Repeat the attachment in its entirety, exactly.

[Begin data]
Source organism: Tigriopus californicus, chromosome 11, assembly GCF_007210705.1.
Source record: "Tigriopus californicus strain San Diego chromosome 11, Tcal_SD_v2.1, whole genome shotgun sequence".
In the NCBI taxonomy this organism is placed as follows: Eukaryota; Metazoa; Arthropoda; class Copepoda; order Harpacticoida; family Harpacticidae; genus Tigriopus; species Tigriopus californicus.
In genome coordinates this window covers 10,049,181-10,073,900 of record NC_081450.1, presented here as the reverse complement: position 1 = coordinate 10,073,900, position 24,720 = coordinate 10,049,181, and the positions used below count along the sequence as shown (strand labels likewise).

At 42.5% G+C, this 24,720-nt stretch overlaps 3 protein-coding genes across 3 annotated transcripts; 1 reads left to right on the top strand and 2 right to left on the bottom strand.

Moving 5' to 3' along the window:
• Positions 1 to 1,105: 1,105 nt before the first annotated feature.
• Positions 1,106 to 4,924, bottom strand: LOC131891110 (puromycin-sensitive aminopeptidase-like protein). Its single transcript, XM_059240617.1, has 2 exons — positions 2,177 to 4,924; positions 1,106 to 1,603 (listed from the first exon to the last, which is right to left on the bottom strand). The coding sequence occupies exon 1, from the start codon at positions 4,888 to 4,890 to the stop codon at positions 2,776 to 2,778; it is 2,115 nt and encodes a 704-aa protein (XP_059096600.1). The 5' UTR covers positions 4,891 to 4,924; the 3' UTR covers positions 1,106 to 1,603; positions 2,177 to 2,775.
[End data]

Source organism: Tigriopus californicus, chromosome 11, assembly GCF_007210705.1.
Source record: "Tigriopus californicus strain San Diego chromosome 11, Tcal_SD_v2.1, whole genome shotgun sequence".
In the NCBI taxonomy this organism is placed as follows: Eukaryota; Metazoa; Arthropoda; class Copepoda; order Harpacticoida; family Harpacticidae; genus Tigriopus; species Tigriopus californicus.
In genome coordinates this window covers 10,049,181-10,073,900 of record NC_081450.1, presented here as the reverse complement: position 1 = coordinate 10,073,900, position 24,720 = coordinate 10,049,181, and the positions used below count along the sequence as shown (strand labels likewise).

At 42.5% G+C, this 24,720-nt stretch overlaps 3 protein-coding genes across 3 annotated transcripts; 1 reads left to right on the top strand and 2 right to left on the bottom strand.

Moving 5' to 3' along the window:
• Positions 1 to 1,105: 1,105 nt before the first annotated feature.
• Positions 1,106 to 4,924, bottom strand: LOC131891110 (puromycin-sensitive aminopeptidase-like protein). Its single transcript, XM_059240617.1, has 2 exons — positions 2,177 to 4,924; positions 1,106 to 1,603 (listed from the first exon to the last, which is right to left on the bottom strand). The coding sequence occupies exon 1, from the start codon at positions 4,888 to 4,890 to the stop codon at positions 2,776 to 2,778; it is 2,115 nt and encodes a 704-aa protein (XP_059096600.1). The 5' UTR covers positions 4,891 to 4,924; the 3' UTR covers positions 1,106 to 1,603; positions 2,177 to 2,775.